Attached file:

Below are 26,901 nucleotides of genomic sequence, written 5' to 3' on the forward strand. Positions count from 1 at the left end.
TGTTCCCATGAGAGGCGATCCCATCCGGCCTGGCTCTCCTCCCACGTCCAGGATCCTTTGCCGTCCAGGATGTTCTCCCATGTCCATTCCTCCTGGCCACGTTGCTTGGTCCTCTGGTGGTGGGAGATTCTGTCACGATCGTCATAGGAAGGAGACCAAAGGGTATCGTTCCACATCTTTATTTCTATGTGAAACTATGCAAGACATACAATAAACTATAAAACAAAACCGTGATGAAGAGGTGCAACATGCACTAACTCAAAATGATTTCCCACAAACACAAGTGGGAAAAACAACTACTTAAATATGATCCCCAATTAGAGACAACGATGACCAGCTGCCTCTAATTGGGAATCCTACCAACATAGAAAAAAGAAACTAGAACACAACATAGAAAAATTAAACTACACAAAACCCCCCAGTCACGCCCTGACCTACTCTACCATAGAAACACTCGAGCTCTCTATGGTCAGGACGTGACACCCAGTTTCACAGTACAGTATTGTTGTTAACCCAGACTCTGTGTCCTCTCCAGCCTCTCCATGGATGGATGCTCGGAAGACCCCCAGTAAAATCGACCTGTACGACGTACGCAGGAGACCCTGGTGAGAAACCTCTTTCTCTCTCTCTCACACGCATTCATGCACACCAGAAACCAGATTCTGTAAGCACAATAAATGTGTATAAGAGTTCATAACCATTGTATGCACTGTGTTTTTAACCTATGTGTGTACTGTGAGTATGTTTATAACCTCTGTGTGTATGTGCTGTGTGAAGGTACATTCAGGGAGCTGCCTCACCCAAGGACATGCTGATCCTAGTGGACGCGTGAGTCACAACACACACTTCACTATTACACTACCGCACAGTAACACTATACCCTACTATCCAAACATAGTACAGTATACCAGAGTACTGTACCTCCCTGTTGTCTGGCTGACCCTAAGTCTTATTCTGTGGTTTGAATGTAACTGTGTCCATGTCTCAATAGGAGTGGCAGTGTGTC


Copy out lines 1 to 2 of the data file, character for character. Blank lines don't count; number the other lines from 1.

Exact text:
Below are 26,901 nucleotides of genomic sequence, written 5' to 3' on the forward strand. Positions count from 1 at the left end.
TGTTCCCATGAGAGGCGATCCCATCCGGCCTGGCTCTCCTCCCACGTCCAGGATCCTTTGCCGTCCAGGATGTTCTCCCATGTCCATTCCTCCTGGCCACGTTGCTTGGTCCTCTGGTGGTGGGAGATTCTGTCACGATCGTCATAGGAAGGAGACCAAAGGGTATCGTTCCACATCTTTATTTCTATGTGAAACTATGCAAGACATACAATAAACTATAAAACAAAACCGTGATGAAGAGGTGCAACATGCACTAACTCAAAATGATTTCCCACAAACACAAGTGGGAAAAACAACTACTTAAATATGATCCCCAATTAGAGACAACGATGACCAGCTGCCTCTAATTGGGAATCCTACCAACATAGAAAAAAGAAACTAGAACACAACATAGAAAAATTAAACTACACAAAACCCCCCAGTCACGCCCTGACCTACTCTACCATAGAAACACTCGAGCTCTCTATGGTCAGGACGTGACACCCAGTTTCACAGTACAGTATTGTTGTTAACCCAGACTCTGTGTCCTCTCCAGCCTCTCCATGGATGGATGCTCGGAAGACCCCCAGTAAAATCGACCTGTACGACGTACGCAGGAGACCCTGGTGAGAAACCTCTTTCTCTCTCTCTCACACGCATTCATGCACACCAGAAACCAGATTCTGTAAGCACAATAAATGTGTATAAGAGTTCATAACCATTGTATGCACTGTGTTTTTAACCTATGTGTGTACTGTGAGTATGTTTATAACCTCTGTGTGTATGTGCTGTGTGAAGGTACATTCAGGGAGCTGCCTCACCCAAGGACATGCTGATCCTAGTGGACGCGTGAGTCACAACACACACTTCACTATTACACTACCGCACAGTAACACTATACCCTACTATCCAAACATAGTACAGTATACCAGAGTACTGTACCTCCCTGTTGTCTGGCTGACCCTAAGTCTTATTCTGTGGTTTGAATGTAACTGTGTCCATGTCTCAATAGGAGTGGCAGTGTGTC